Sanju: Exclusive Movie Review By A Teen

Ranbir Kapoor starrer Sanju, is a film about a troubled star whose bad decisions have grave repercussions. But, it gives a positive message about facing adversities and doing the right thing.

By Vanshika Devuni Kalanidhi  • 8 min read

Sanju: Exclusive Movie Review By A Teen

As a kid who grew up in the Ranveer Singh generation, I had absolutely no idea who Sanjay Dutt was or what he did, to merit a biopic. The movie, Sanju, however, did a wonderful job conveying that to me. I have understood how good company, and some good decisions, can bring a turnaround in your life. 

The movie portrays the life and times of actor Sanjay Dutt and how he grew up in the shadow of his famous parents, constantly feeling underappreciated by his dad, his hero. It is a story of drugs, violence, women and wine. It is also a story of friendship and motivation.

Sanju (Ranbir Kapoor) is a brat in real life and and an underachieving son for his superstar father, Sunil Dutt (Paresh Rawal). At the peak of his youth, he gets involved in drugs and alcohol. He loses the love of his life, Ruby (Sonam Kapoor), and goes to the extent of selling her mangalsutra to fund his bad habits. When he loses his mother, and is unable to comprehend her last words because of his drugged state, Sanju decides to go into rehab and get his life together. 

After this, the film traces his journey as a successful hero, the terror charges against him and his alleged involvement in the Mumbai bomb blasts, his stint in jail and, his struggle with the media. Finally, it shows him trying to convince a biographer, Winnie (Anushka Sharma), to write a book about his life.           

When I saw Ranbir Kapoor’s first look in the movie, I was shocked because he didn't really look like the youthful and charismatic Ranbir I usually see (Yeh Jawani Hai Deewani). It reminded me of Shah Rukh Khan in Rab Ne Bana Di Jodi.

A few scenes into the movie, I immediately noticed how good a storyteller director Rajkumar Hirani is. I remember watching 3 Idiots and thoroughly enjoying it when I was six or seven years old. All the scenes blended together smoothly, and I could understand every piece of information the movie mentioned. 

Sanju portrays the devastating effects of drug abuse and its terrible withdrawal symptoms, the burning sensation in the body, the chills and, so on. It has convinced me to say a firm ‘no’, if I am ever offered drugs. In fact, it could pass off as one of those ‘say no to drugs’ videos our school shows us once in a blue moon!

I love the scenes where Sunil Dutt is trying to motivate Sanju. We seldom pay attention to lyrics in Bollywood songs, we take for granted how uplifting these can be. It shows us that we need not always read a million self-help books to inspire ourselves. We should learn to find inspiration in small places. Sanju’s dad keeps quoting Hindi songs to keep him motivated. I personally loved the song, kar har maidan fateh, about turning into a conqueror in every situation.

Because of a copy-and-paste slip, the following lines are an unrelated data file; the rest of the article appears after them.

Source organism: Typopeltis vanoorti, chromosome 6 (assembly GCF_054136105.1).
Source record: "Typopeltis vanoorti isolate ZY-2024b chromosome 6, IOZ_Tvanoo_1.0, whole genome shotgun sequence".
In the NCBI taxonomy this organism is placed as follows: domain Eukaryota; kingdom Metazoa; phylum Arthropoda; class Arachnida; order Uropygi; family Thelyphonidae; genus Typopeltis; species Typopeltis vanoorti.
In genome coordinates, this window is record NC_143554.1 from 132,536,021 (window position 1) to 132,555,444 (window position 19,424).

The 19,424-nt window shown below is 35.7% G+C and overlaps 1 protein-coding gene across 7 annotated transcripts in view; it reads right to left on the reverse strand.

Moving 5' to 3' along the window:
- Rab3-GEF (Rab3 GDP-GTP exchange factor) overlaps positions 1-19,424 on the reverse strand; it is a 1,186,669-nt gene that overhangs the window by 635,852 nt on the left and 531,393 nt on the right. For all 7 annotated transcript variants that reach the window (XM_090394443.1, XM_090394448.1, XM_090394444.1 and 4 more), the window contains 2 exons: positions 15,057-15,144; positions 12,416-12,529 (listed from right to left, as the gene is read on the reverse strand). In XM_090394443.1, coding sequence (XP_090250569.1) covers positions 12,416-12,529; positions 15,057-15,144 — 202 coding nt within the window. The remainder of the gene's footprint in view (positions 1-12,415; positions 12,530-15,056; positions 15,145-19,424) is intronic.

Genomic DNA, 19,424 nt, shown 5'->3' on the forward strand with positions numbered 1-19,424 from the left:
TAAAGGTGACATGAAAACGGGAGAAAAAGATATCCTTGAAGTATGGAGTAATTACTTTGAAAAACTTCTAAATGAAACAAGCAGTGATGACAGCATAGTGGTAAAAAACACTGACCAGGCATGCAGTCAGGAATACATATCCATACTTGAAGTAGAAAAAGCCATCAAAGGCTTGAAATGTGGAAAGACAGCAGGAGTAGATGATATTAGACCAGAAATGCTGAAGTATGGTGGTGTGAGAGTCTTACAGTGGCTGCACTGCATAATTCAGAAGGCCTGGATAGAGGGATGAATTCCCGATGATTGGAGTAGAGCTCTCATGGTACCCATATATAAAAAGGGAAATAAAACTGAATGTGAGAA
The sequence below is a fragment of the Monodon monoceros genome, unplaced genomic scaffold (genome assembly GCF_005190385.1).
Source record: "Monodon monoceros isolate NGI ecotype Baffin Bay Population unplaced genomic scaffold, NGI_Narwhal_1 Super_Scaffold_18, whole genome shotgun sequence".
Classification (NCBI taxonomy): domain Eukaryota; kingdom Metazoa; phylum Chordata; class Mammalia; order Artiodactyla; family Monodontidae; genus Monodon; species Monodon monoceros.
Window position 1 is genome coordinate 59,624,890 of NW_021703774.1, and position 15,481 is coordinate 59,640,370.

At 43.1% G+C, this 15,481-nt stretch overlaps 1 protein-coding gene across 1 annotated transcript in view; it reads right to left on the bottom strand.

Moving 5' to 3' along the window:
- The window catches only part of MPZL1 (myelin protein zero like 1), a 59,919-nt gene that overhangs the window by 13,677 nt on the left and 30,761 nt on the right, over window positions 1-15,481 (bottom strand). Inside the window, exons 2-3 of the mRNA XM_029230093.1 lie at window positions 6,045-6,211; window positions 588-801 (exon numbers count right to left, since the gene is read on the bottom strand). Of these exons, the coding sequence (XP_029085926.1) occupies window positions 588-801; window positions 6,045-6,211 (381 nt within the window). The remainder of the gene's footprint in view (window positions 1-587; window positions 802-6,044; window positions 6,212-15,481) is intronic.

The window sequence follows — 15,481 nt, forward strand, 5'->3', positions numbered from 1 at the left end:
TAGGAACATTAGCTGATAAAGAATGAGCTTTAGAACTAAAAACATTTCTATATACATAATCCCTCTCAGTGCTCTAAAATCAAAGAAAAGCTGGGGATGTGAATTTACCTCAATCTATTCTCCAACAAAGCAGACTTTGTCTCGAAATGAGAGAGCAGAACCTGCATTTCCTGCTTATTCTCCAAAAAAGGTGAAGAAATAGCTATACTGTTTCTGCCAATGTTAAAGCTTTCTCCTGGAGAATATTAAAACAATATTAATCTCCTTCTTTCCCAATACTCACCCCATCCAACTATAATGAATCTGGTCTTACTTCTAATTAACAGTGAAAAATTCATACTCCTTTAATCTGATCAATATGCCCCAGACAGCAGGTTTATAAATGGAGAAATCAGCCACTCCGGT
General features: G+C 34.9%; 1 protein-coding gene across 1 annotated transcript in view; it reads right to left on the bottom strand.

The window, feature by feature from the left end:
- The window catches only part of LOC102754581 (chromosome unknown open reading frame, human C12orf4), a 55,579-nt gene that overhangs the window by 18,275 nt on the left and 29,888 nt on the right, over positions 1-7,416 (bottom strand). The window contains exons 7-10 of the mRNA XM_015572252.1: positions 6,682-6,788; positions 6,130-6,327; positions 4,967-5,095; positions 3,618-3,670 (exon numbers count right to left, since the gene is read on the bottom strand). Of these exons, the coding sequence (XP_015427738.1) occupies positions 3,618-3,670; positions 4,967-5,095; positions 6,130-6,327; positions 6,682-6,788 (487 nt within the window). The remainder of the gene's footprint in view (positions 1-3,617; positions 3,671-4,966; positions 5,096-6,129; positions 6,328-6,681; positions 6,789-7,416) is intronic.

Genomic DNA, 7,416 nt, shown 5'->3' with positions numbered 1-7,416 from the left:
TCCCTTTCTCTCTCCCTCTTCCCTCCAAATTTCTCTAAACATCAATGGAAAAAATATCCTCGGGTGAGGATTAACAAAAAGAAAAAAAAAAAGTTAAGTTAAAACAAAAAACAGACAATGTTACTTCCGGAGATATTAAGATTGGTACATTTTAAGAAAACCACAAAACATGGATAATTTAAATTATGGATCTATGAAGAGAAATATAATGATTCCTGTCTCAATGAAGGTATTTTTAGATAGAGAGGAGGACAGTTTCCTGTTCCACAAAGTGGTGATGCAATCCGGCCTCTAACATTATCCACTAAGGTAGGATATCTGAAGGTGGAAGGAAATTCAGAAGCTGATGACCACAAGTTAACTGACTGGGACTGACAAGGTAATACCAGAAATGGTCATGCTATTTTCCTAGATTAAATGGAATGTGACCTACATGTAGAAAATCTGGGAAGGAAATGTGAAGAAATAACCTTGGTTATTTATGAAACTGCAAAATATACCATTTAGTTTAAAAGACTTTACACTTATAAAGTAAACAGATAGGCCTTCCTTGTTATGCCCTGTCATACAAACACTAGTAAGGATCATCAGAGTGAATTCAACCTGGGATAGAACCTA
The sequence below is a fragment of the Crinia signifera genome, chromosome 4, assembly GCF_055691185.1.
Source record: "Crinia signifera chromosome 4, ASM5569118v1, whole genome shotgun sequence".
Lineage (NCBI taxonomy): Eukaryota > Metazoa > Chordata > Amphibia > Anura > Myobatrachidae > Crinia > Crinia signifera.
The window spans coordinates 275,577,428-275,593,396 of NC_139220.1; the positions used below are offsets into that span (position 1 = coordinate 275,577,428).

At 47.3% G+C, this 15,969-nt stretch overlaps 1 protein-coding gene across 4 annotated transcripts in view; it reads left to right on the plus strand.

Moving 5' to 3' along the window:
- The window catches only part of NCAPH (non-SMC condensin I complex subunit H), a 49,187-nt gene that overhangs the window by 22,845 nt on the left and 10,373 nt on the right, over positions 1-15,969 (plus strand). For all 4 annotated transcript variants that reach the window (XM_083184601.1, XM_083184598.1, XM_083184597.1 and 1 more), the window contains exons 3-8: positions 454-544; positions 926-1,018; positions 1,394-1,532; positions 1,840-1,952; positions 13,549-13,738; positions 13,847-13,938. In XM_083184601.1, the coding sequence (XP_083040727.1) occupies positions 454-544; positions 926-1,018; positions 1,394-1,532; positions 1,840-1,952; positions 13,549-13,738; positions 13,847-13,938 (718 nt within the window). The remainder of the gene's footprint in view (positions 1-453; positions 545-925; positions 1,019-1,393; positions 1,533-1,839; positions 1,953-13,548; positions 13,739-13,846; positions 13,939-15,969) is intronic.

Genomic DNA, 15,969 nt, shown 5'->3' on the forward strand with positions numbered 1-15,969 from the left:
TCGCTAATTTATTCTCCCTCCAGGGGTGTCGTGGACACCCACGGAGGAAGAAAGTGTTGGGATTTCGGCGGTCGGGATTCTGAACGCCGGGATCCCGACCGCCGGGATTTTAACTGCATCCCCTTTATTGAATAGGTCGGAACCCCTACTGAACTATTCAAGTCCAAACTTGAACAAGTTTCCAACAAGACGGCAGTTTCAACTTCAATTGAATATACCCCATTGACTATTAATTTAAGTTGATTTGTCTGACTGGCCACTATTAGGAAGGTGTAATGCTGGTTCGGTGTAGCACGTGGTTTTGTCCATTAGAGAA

The movie also gives us a strong sense of how the media can make or break a reputation. In civics, we learn how it is important for the media to give out balanced reports, and cite sources. I see a serious lack of both those things in today’s news reports. I now feel that what I write here can have a serious effect on the public. And from now on, I am going to watch out for the question mark in headlines. The only problem with the film, is that it seems to make a victim out of the protagonist, with everyone else responsible for his misdeeds. It could have been a little more honest.       

Manisha Koirala's portrayal of actress Nargis, the adorable mom, is heart-warming. I have a sweet-spot for reel mothers, including the mothers in Secret Superstar and Bajrangi Bhaijaan. I also loved the portrayal of Sunil Dutt in this film. He is a lovable character who shares insightful pieces of wisdom from time to time. As the credits roll, a song called Baba Bolta Hai Bas Ho Gaya came on, where Sanjay Dutt makes an appearance. Now, I have never watched his movies, but since this movie described his life so well, it felt good to see him.  

Note to self: Watch Munnabhai MBBS on Youtube.

I would recommend the movie to people my age, as it has a lot of amazing social messages.

5 takeaways from Sanju:

  1. It is okay to be ordinary. Not everyone needs to do something great to be happy
  2. Don’t do drugs or alcohol as it ruins your life. These battles can consume a good decade of your time
  3. Wrong friends mean wrong decisions. Spend time picking the right ones
  4. Not everything you read or hear in the media is true. Watch out for the question mark in every headline. See both sides of the coin
  5. Find your own kind of motivation around you. For me, it’s like listening to Hamilton, a hip-hop musical about the American founding father, Alexander Hamilton. I even have a poster of it on my vision board

The author is a writer/blogger who blogs at

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